How To: Leave No Trace

Camping and backpacking season is coming up, as well as National Park Week. If you plan on heading out into the wilderness this season you may want to brush up on your outdoor ethics. A big part of responsible outdoor recreation is conservation, and there is one program in particular that combines the conservation mindset with the outdoor lifestyle. It’s called Leave No Trace.

Leave No Trace is a program designed to assist outdoor enthusiasts in reducing their impact on the environment as they camp, hike, bike, hunt, paddle, fish, ski and climb. It is a program that has been around for a while, and is based on a core set of ethics that many outdoorsmen have been using for decades. In short, the goal of Leave No Trace is to educate everyone who enjoys the outdoors about the potential impacts their recreational activities can have and how to prevent and minimize those impacts. It’s not so much a set of rules or regulations as it is a group of principles.

Here are the basic concepts of Leave No Trace:

Be Prepared and Plan Ahead

  • Know the regulations and special concerns for the area you plan to visit
  • Be prepared for extreme weather, hazards and potential emergencies
  • Try to schedule your trip to avoid times of high use
  • Visit places in small groups whenever possible and consider splitting larger groups into smaller ones
  • Repackage food to minimize waste
  • Use a map and compass to eliminate the use of marking paint, rock cairns or flagging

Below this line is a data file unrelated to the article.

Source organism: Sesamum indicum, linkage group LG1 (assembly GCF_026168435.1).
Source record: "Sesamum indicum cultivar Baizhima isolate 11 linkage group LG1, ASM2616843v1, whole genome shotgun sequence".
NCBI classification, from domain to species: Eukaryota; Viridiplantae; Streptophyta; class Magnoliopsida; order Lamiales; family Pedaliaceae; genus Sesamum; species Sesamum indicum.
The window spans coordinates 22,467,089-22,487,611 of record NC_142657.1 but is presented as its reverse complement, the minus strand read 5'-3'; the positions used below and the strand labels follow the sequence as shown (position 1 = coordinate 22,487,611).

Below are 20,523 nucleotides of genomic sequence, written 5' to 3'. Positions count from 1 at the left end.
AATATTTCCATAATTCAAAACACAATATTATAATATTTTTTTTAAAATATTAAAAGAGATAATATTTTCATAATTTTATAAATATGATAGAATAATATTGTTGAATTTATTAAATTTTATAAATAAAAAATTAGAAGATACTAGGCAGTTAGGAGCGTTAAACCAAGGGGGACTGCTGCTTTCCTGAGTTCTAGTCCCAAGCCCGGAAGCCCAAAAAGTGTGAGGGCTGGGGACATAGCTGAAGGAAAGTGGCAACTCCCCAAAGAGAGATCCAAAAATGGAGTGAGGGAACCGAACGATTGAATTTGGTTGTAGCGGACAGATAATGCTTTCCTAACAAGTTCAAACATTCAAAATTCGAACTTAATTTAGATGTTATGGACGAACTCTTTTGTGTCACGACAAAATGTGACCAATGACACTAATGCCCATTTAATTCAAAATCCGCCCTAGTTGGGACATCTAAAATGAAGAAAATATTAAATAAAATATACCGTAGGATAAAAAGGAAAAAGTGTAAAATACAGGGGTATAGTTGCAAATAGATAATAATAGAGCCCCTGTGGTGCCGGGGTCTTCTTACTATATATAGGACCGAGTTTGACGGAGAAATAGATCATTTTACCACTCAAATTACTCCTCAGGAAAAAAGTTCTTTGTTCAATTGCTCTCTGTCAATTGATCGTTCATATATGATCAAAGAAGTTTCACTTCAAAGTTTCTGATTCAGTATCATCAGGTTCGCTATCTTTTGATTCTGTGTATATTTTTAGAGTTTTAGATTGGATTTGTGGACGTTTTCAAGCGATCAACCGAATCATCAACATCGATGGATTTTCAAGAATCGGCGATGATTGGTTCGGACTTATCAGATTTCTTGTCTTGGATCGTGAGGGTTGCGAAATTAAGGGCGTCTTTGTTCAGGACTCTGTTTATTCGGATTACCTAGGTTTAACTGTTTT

Travel and Camp on Durable Surfaces

  • Durable surfaces include established trails and campsites, rock, gravel, dry grasses or snow
  • Camp at least 200 feet from lakes and streams
  • Use existing trails and campsites whenever possible

Dispose of Waste Properly

  • If you pack it in, you should pack it out
  • Check your campsite for trash or spilled foods before leaving
  • Pack out all trash, leftover food and litter
  • Deposit solid human waste in catholes dug 6 to 8 inches deep and at least 200 feet from water, camp site and trails
  • Cover catholes when finished
  • Carry water 200 feet away from streams or lakes when washing yourself or dishes, and use small amounts of biodegradable soap

Leave What You Find

  • Do not touch or take cultural or historic structures and artifacts
  • Leave rocks, plants and other natural objects as you find them
  • Do not build structures, furniture or dig trenches

Use Campfires Responsibly

  • Use a cooking stove and lantern in the backcountry and avoid creating new fire rings whenever possible
  • Be aware of potential fire bans in parks and national forests
  • When fires are permitted, use established fire rings, fire pans or mound fires
  • Keep fires small
  • Put out campfires completely, using water and soil if necessary

Respect Wildlife

  • Observe wildlife from a distance
  • Never feed wild animals
  • Protect wildlife and your food by storing rations and trash securely, such as in a bear bag
  • Keep dogs and pets leashed at all times

Be Considerate of Others

  • Be courteous and respect other visitors
  • Step to the downhill side of the trail when encountering pack stock
  • Camp away from trails and other visitors
  • Let nature’s sounds prevail by avoiding loud voices and noises

If more outdoor enthusiasts adhere to these principles, the natural and wilderness areas we all love will be around much longer for future generations to enjoy. Have fun, but always remember to be conscientious. Thanks for reading, and have a great season!

Sierra Blogging Post


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